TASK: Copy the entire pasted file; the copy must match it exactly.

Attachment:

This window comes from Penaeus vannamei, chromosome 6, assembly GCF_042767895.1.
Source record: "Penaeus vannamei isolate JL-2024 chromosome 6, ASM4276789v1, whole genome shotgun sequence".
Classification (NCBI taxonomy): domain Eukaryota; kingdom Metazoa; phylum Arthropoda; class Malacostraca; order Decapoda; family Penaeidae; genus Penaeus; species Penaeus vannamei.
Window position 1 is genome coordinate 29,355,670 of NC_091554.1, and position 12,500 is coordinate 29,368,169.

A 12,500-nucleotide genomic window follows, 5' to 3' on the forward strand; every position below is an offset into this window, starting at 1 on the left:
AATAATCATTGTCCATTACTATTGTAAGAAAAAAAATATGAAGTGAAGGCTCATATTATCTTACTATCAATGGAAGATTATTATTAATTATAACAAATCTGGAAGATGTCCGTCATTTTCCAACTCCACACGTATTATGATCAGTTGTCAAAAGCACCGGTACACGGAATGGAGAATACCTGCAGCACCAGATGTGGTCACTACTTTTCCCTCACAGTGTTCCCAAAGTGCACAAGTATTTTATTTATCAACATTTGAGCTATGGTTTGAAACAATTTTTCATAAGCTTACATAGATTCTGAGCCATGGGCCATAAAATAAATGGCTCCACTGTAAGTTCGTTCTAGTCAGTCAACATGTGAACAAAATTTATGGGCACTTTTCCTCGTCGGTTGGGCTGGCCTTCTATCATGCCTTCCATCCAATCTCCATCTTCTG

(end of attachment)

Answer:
This window comes from Penaeus vannamei, chromosome 6, assembly GCF_042767895.1.
Source record: "Penaeus vannamei isolate JL-2024 chromosome 6, ASM4276789v1, whole genome shotgun sequence".
Classification (NCBI taxonomy): domain Eukaryota; kingdom Metazoa; phylum Arthropoda; class Malacostraca; order Decapoda; family Penaeidae; genus Penaeus; species Penaeus vannamei.
Window position 1 is genome coordinate 29,355,670 of NC_091554.1, and position 12,500 is coordinate 29,368,169.

A 12,500-nucleotide genomic window follows, 5' to 3' on the forward strand; every position below is an offset into this window, starting at 1 on the left:
AATAATCATTGTCCATTACTATTGTAAGAAAAAAAATATGAAGTGAAGGCTCATATTATCTTACTATCAATGGAAGATTATTATTAATTATAACAAATCTGGAAGATGTCCGTCATTTTCCAACTCCACACGTATTATGATCAGTTGTCAAAAGCACCGGTACACGGAATGGAGAATACCTGCAGCACCAGATGTGGTCACTACTTTTCCCTCACAGTGTTCCCAAAGTGCACAAGTATTTTATTTATCAACATTTGAGCTATGGTTTGAAACAATTTTTCATAAGCTTACATAGATTCTGAGCCATGGGCCATAAAATAAATGGCTCCACTGTAAGTTCGTTCTAGTCAGTCAACATGTGAACAAAATTTATGGGCACTTTTCCTCGTCGGTTGGGCTGGCCTTCTATCATGCCTTCCATCCAATCTCCATCTTCTG